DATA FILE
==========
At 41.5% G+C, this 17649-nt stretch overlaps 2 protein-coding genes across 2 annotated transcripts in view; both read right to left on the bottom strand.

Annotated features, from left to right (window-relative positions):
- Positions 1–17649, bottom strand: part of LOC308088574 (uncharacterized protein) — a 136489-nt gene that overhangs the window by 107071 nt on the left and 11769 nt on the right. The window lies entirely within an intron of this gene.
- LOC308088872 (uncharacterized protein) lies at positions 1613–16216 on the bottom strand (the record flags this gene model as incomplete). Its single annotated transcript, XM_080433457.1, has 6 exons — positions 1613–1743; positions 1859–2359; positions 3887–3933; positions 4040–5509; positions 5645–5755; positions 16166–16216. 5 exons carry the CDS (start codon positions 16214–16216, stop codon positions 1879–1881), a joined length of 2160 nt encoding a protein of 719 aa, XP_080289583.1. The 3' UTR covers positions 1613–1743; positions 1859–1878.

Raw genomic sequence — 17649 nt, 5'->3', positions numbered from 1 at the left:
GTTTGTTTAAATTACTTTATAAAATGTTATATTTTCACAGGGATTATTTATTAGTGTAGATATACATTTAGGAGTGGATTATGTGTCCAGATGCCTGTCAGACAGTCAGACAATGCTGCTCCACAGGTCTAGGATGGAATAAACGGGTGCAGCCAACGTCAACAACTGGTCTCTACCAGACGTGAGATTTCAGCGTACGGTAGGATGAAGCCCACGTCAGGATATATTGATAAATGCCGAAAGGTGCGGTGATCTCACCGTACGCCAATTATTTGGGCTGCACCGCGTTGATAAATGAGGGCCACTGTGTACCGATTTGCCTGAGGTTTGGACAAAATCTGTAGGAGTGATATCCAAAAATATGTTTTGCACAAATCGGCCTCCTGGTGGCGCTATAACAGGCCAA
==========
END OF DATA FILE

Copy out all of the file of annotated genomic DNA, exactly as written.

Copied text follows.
At 41.5% G+C, this 17649-nt stretch overlaps 2 protein-coding genes across 2 annotated transcripts in view; both read right to left on the bottom strand.

Annotated features, from left to right (window-relative positions):
- Positions 1–17649, bottom strand: part of LOC308088574 (uncharacterized protein) — a 136489-nt gene that overhangs the window by 107071 nt on the left and 11769 nt on the right. The window lies entirely within an intron of this gene.
- LOC308088872 (uncharacterized protein) lies at positions 1613–16216 on the bottom strand (the record flags this gene model as incomplete). Its single annotated transcript, XM_080433457.1, has 6 exons — positions 1613–1743; positions 1859–2359; positions 3887–3933; positions 4040–5509; positions 5645–5755; positions 16166–16216. 5 exons carry the CDS (start codon positions 16214–16216, stop codon positions 1879–1881), a joined length of 2160 nt encoding a protein of 719 aa, XP_080289583.1. The 3' UTR covers positions 1613–1743; positions 1859–1878.

Raw genomic sequence — 17649 nt, 5'->3', positions numbered from 1 at the left:
GTTTGTTTAAATTACTTTATAAAATGTTATATTTTCACAGGGATTATTTATTAGTGTAGATATACATTTAGGAGTGGATTATGTGTCCAGATGCCTGTCAGACAGTCAGACAATGCTGCTCCACAGGTCTAGGATGGAATAAACGGGTGCAGCCAACGTCAACAACTGGTCTCTACCAGACGTGAGATTTCAGCGTACGGTAGGATGAAGCCCACGTCAGGATATATTGATAAATGCCGAAAGGTGCGGTGATCTCACCGTACGCCAATTATTTGGGCTGCACCGCGTTGATAAATGAGGGCCACTGTGTACCGATTTGCCTGAGGTTTGGACAAAATCTGTAGGAGTGATATCCAAAAATATGTTTTGCACAAATCGGCCTCCTGGTGGCGCTATAACAGGCCAA